Hunger is not political discourse to Jeff Bridges.

When the actor discusses food security in Montana or federal nutrition programs, he evaluates them as societal or communal problems as opposed to explicitly political ones.

"I don't believe that something such as hunger can be a political thing," said Bridges, who in 1983 founded the End Hunger Network, a nonprofit organization dedicated to feeding children around the world.

Bridges and his band The Abiders performed March 15 at the Wilma Theatre in Missoula as a fundraiser for the re-election of Democratic Gov. Steve Bullock.

"I see all of us working at it from a bipartisan issue, and I have great connection with Republican and Democrat governors on the hunger issue, whether it's Governor (Brian) Sandoval (R-Nevada) or Governor Bullock … Hunger is one of the certain issues I really respond to. And the hunger and the health of our kids is a pretty good compass of where we are as a society. Man, if our kids aren't doing well, then we are far off course."

Bridges first met Bullock in March 2014 at a meeting organized by Bridges with several democratic governors to address childhood hunger. While severe hunger and malnutrition is rare in Montana, tens of thousands of low-income Montanans face food insecurity, including nearly 22 percent of children (nearly 48,000 kids).

Bridges said that he is aware of the risks of political endorsements but isn't worried. Nonetheless, he said that he has no aspirations to ever compete on the political front; lending his name to highlight and correct food security in Montana, he said, is the least he could do for what he deems his "home state." Indeed, Bridges is no well-meaning outsider: a 40-year resident and small-town denizen of Livingston, he is as Montana as unobstructed views, alpine lakes, and meandering cold-water rivers.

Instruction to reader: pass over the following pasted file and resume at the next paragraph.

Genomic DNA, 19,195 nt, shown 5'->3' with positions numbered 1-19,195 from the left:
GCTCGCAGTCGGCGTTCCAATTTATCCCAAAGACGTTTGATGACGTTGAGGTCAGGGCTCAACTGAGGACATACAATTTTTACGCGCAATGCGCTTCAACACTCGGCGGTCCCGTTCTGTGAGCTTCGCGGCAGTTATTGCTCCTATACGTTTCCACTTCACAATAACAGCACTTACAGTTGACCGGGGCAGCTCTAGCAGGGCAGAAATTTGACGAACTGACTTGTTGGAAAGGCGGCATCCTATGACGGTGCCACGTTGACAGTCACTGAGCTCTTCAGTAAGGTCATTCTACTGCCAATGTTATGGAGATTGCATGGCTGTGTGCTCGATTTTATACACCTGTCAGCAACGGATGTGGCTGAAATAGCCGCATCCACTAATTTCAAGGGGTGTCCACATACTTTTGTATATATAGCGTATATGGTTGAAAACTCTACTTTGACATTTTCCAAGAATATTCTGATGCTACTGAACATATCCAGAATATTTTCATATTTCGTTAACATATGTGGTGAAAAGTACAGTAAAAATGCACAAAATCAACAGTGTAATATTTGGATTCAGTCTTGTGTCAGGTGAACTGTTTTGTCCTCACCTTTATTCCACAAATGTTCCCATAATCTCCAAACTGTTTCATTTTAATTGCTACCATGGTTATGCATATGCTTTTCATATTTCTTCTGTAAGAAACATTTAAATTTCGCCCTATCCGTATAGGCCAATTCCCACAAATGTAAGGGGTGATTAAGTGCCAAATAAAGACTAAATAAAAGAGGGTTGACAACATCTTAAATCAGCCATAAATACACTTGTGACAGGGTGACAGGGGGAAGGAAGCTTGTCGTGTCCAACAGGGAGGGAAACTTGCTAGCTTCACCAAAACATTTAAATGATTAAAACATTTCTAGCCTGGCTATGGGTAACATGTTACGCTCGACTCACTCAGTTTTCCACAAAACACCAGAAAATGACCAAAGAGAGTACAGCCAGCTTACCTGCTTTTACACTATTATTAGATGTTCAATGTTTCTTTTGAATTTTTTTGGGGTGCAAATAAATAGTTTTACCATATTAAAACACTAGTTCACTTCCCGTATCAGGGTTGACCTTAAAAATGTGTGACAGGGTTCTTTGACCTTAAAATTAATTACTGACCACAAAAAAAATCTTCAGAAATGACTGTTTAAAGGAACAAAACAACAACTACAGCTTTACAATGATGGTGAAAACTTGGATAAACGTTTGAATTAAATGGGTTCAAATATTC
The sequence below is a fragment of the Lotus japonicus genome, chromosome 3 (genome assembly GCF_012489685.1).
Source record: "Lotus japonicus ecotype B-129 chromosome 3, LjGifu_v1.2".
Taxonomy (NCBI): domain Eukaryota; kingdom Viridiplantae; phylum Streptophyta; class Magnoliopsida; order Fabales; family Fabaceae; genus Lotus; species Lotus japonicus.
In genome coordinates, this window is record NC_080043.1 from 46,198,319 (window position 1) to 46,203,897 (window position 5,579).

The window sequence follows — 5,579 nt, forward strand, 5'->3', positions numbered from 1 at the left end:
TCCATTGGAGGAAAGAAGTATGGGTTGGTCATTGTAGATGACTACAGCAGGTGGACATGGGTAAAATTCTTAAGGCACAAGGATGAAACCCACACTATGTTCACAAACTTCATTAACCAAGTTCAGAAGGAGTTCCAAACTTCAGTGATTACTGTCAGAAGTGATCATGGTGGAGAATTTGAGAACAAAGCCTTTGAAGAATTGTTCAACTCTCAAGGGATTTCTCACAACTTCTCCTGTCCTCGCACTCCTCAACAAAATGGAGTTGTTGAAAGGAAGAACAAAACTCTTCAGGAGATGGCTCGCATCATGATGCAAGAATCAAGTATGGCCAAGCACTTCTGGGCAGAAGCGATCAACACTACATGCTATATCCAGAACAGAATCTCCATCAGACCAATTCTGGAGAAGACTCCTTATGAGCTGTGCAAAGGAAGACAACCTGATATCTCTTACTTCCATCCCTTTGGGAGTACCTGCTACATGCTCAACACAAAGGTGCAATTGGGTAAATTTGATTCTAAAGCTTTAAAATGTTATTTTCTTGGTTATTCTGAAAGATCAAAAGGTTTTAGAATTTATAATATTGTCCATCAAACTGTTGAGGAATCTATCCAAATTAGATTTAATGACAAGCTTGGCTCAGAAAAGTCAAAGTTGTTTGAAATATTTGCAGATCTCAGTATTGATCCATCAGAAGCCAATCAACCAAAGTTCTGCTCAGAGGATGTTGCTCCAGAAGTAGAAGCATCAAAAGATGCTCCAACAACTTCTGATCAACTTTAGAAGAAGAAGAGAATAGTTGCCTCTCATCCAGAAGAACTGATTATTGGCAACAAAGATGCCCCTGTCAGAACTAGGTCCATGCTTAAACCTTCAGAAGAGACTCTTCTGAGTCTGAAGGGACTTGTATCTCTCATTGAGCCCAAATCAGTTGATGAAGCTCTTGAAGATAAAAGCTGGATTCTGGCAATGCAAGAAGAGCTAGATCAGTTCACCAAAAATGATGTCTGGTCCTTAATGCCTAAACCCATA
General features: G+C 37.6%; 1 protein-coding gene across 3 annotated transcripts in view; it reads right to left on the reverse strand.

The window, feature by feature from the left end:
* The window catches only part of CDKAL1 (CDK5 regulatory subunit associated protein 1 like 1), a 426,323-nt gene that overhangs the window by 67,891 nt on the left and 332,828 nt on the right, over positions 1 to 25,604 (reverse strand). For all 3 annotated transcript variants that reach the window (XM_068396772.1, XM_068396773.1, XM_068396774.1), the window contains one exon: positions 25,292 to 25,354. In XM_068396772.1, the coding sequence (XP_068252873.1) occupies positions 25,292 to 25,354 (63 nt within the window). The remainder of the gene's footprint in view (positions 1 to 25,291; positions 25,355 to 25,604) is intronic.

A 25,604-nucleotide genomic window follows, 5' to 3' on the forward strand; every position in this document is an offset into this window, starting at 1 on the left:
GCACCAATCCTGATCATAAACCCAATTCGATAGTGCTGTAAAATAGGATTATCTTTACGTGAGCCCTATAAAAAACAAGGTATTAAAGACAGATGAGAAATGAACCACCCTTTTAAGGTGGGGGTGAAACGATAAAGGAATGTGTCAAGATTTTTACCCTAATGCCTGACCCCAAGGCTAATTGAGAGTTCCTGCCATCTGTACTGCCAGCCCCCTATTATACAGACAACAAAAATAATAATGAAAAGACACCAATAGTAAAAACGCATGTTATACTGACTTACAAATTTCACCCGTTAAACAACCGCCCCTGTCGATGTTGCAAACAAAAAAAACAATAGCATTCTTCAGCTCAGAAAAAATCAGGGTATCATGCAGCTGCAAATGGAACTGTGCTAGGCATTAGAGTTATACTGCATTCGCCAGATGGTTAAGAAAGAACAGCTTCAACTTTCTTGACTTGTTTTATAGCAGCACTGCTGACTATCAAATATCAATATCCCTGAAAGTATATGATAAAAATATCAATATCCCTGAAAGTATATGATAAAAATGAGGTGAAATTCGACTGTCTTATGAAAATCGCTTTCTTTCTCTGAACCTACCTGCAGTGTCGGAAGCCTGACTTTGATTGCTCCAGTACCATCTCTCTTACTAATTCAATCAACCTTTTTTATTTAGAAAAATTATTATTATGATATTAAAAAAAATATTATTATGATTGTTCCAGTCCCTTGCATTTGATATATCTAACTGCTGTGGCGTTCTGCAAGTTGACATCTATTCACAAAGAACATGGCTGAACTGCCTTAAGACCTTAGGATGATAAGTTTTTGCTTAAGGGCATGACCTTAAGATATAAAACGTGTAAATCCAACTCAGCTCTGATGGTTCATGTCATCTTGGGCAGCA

His relationship with Montana began when he was selected to play opposite Clint Eastwood in the 1974 movie "Thunderbolt and Lightfoot"; shot in 47 days in the summer of 1973 almost entirely in and around Great Falls, the film follows a pair of drifters who fall into friendship and criminal enterprise. Bridges received an Oscar nomination for best supporting actor.

"'Thunderbolt and Lightfoot' was an exciting movie," said Bridges "I was a young guy, and Eastwood was producing (along with Robert Daley), and he was giving Michael Cimino his first shot, his first directorial job. It was filmed partly in Helena, at the Gates of the Mountains, at the Snake River. I fell in love with Montana; I bought a Harley-Davidson, and there was no better place to buy a bike and ride around … It was all a wonderful experience. The light, the mountains, and the people — everything just struck a chord in me."

The 1975 Montana-made film "Rancho Deluxe," written by Thomas McGuane, tells the quaint tale of two modern-day cattle rustlers (Bridges and Sam Waterston) disconnected between a romantic past and a motorized present and the distant memories and principles of the West.

"'Rancho Deluxe' has special significance for me because I met my wife during the filming," said Bridges. "She was working her way through college, and I couldn't take my eyes off the girl waiting tables with (a) broken nose and two black eyes (from a car accident). She said no. But she said that she might see me around town, though, being such a small town. We were married three years later. On one of our first dates we went along with a realtor."

Bridges also played in Michael Cimino's finance-inflated "Heaven's Gate" — often derided as Hollywood's biggest box-office disaster — a mismanaged flop that culminated in the disbandment of United Artists. The 1980 movie, based on an 1890 range war in Johnson County, Wyoming, starred Kris Kristofferson and was filmed at five sites in Glacier National Park as well as several areas adjacent to the park and a few scenes in Idaho and Colorado.